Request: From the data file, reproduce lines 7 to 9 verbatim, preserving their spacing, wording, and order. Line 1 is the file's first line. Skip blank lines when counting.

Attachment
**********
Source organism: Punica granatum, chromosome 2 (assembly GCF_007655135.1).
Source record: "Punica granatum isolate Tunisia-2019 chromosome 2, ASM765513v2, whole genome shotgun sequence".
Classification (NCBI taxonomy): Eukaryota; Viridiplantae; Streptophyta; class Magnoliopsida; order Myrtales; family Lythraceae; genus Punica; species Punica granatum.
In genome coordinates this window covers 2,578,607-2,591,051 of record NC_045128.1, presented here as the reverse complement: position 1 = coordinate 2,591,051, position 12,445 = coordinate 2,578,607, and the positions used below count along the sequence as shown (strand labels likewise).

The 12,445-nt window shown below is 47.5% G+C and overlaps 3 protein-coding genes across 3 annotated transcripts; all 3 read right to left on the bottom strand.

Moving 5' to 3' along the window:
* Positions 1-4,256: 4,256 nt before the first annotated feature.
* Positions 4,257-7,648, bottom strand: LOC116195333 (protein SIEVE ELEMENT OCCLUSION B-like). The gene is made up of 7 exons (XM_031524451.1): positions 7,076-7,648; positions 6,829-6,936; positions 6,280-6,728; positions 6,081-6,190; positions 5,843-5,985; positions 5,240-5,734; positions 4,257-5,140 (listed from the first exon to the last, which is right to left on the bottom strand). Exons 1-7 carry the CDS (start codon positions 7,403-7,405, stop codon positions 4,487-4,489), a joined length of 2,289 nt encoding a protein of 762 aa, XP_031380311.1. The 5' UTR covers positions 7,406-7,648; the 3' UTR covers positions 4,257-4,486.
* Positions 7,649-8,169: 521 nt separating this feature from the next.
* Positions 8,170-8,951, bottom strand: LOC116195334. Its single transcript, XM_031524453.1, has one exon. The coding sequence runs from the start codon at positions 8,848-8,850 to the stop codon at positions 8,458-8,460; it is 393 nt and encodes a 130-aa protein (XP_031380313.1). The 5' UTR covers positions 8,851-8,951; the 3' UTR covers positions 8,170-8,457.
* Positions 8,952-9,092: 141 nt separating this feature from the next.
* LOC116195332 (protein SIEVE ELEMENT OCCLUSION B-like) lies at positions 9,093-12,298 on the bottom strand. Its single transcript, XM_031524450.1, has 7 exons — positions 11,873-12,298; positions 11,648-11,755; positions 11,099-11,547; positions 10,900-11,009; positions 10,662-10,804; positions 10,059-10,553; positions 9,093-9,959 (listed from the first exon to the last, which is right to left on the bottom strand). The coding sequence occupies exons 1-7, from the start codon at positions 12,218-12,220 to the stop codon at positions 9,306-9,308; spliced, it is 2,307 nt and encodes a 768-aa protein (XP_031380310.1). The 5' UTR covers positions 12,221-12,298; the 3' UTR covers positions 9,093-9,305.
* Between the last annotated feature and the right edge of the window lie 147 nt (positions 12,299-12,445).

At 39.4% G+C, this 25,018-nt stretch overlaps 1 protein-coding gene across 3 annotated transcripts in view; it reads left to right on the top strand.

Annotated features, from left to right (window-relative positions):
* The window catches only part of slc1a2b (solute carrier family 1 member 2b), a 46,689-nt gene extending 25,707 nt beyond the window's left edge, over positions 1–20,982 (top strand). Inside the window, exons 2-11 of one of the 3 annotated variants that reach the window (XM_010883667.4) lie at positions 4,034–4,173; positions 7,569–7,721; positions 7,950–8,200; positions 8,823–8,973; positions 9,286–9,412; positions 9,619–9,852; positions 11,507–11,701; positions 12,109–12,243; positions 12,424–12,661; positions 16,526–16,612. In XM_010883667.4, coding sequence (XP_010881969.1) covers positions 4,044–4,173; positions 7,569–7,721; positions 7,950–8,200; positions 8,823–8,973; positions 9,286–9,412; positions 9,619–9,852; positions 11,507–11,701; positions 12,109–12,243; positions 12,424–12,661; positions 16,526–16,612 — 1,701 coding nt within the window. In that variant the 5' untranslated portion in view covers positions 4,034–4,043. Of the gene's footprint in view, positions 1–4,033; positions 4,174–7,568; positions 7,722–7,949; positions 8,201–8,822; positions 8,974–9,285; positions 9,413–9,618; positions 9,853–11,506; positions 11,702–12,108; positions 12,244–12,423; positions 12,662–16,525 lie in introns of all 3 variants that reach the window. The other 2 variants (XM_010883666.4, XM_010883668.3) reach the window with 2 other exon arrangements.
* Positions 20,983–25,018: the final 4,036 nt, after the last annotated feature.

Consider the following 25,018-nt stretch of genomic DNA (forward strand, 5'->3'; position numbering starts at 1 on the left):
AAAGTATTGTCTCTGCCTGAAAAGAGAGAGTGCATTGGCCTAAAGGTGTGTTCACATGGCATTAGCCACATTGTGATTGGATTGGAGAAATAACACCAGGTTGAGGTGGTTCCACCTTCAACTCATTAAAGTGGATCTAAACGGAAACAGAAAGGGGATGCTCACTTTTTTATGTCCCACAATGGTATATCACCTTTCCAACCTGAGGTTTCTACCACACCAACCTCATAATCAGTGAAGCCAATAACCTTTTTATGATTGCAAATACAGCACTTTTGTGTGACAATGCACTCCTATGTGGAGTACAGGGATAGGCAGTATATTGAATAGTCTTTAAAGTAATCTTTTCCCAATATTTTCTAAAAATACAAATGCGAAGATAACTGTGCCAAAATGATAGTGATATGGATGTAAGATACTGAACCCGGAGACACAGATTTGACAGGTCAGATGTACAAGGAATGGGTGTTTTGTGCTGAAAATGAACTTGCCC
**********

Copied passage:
* Positions 1-4,256: 4,256 nt before the first annotated feature.
* Positions 4,257-7,648, bottom strand: LOC116195333 (protein SIEVE ELEMENT OCCLUSION B-like). The gene is made up of 7 exons (XM_031524451.1): positions 7,076-7,648; positions 6,829-6,936; positions 6,280-6,728; positions 6,081-6,190; positions 5,843-5,985; positions 5,240-5,734; positions 4,257-5,140 (listed from the first exon to the last, which is right to left on the bottom strand). Exons 1-7 carry the CDS (start codon positions 7,403-7,405, stop codon positions 4,487-4,489), a joined length of 2,289 nt encoding a protein of 762 aa, XP_031380311.1. The 5' UTR covers positions 7,406-7,648; the 3' UTR covers positions 4,257-4,486.
* Positions 7,649-8,169: 521 nt separating this feature from the next.